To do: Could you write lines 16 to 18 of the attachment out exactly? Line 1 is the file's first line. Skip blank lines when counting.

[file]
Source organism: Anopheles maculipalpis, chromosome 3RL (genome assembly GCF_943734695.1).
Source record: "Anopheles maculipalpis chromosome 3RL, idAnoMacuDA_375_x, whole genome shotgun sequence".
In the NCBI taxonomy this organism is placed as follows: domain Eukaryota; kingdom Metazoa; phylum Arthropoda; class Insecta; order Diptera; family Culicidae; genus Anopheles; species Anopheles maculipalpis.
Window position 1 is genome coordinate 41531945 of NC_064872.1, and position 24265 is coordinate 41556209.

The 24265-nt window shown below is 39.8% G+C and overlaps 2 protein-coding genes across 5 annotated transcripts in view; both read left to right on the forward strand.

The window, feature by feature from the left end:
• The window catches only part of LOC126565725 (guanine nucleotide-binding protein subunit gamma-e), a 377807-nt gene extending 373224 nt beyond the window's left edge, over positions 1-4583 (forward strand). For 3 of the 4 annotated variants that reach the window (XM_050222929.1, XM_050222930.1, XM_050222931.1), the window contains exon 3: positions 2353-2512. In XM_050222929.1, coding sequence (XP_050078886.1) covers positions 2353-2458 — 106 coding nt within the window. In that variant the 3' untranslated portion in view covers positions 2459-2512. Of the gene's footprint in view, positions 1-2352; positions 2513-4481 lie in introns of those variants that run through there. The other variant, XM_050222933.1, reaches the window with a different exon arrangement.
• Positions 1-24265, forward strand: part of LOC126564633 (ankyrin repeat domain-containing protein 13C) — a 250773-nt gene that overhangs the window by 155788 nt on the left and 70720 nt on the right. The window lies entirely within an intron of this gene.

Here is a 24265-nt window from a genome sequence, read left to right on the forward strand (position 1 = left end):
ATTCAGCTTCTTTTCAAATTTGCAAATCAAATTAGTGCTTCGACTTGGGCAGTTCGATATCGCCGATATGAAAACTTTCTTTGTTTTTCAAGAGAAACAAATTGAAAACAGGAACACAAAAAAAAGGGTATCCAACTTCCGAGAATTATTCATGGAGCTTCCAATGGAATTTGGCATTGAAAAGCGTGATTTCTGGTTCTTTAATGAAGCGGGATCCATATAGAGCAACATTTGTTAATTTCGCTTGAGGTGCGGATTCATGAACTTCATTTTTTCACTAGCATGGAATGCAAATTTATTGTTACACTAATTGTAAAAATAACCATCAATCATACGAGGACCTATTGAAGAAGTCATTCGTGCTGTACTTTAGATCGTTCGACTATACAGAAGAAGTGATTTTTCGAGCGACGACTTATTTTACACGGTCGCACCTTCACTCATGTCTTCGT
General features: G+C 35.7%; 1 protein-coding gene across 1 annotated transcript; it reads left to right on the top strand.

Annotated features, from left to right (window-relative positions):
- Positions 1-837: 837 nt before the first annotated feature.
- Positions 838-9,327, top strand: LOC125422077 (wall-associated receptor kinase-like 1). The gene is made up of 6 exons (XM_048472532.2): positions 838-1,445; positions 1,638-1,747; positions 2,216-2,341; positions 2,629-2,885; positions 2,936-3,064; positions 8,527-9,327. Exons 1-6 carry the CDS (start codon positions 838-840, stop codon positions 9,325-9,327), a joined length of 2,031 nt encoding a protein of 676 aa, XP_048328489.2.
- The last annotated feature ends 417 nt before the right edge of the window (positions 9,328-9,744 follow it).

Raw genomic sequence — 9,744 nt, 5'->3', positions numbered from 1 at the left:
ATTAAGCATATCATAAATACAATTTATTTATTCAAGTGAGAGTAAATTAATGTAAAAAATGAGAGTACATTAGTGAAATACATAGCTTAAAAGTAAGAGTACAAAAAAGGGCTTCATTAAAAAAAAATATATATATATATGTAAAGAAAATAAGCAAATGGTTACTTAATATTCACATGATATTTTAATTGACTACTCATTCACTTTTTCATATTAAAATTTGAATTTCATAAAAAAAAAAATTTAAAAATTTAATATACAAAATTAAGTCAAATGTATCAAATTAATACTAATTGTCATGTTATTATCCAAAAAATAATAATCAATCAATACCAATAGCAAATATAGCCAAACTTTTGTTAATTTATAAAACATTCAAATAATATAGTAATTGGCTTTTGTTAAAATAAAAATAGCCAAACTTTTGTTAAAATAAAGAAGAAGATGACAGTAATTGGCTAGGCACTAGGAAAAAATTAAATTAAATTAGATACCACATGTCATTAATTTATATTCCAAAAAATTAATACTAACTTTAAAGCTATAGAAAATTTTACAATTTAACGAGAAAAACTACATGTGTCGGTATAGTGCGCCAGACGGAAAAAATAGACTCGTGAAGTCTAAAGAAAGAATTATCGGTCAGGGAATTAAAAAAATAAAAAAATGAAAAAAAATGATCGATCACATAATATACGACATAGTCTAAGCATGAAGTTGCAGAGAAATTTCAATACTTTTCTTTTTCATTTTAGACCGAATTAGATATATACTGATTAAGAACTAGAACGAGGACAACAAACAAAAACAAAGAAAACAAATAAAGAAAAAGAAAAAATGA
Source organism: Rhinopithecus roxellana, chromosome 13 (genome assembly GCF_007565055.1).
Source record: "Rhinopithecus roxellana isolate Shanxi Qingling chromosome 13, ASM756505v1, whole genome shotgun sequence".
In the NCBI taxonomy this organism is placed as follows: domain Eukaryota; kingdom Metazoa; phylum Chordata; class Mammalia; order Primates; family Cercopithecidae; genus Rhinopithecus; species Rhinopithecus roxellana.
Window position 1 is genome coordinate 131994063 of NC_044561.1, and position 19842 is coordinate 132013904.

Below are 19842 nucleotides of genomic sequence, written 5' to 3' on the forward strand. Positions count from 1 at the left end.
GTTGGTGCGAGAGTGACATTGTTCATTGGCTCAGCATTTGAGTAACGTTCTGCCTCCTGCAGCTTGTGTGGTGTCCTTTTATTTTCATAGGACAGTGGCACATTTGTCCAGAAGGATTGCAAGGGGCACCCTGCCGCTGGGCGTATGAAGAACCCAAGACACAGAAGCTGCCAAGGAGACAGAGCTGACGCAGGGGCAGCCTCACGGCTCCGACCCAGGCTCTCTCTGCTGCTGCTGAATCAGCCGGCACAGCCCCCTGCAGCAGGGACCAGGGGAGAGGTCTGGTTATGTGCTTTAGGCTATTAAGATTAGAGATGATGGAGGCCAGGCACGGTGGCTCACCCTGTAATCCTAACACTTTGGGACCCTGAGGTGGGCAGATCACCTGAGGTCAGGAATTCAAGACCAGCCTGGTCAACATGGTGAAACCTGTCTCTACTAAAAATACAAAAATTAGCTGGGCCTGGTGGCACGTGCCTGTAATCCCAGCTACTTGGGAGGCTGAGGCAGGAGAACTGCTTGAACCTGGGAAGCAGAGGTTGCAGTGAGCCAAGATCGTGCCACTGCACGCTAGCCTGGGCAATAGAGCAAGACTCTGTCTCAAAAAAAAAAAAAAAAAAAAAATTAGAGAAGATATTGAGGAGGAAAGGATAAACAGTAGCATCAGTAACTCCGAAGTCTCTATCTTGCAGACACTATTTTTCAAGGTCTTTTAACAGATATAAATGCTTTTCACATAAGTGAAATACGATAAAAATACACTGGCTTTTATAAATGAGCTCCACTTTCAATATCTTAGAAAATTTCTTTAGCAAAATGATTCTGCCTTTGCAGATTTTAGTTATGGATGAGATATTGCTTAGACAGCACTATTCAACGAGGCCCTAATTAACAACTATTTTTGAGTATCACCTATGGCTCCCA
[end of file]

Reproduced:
Raw genomic sequence — 9,744 nt, 5'->3', positions numbered from 1 at the left:
ATTAAGCATATCATAAATACAATTTATTTATTCAAGTGAGAGTAAATTAATGTAAAAAATGAGAGTACATTAGTGAAATACATAGCTTAAAAGTAAGAGTACAAAAAAGGGCTTCATTAAAAAAAAATATATATATATATGTAAAGAAAATAAGCAAATGGTTACTTAATATTCACATGATATTTTAATTGACTACTCATTCACTTTTTCATATTAAAATTTGAATTTCATAAAAAAAAAAATTTAAAAATTTAATATACAAAATTAAGTCAAATGTATCAAATTAATACTAATTGTCATGTTATTATCCAAAAAATAATAATCAATCAATACCAATAGCAAATATAGCCAAACTTTTGTTAATTTATAAAACATTCAAATAATATAGTAATTGGCTTTTGTTAAAATAAAAATAGCCAAACTTTTGTTAAAATAAAGAAGAAGATGACAGTAATTGGCTAGGCACTAGGAAAAAATTAAATTAAATTAGATACCACATGTCATTAATTTATATTCCAAAAAATTAATACTAACTTTAAAGCTATAGAAAATTTTACAATTTAACGAGAAAAACTACATGTGTCGGTATAGTGCGCCAGACGGAAAAAATAGACTCGTGAAGTCTAAAGAAAGAATTATCGGTCAGGGAATTAAAAAAATAAAAAAATGAAAAAAAATGATCGATCACATAATATACGACATAGTCTAAGCATGAAGTTGCAGAGAAATTTCAATACTTTTCTTTTTCATTTTAGACCGAATTAGATATATACTGATTAAGAACTAGAACGAGGACAACAAACAAAAACAAAGAAAACAAATAAAGAAAAAGAAAAAATGA
Source organism: Rhinopithecus roxellana, chromosome 13 (genome assembly GCF_007565055.1).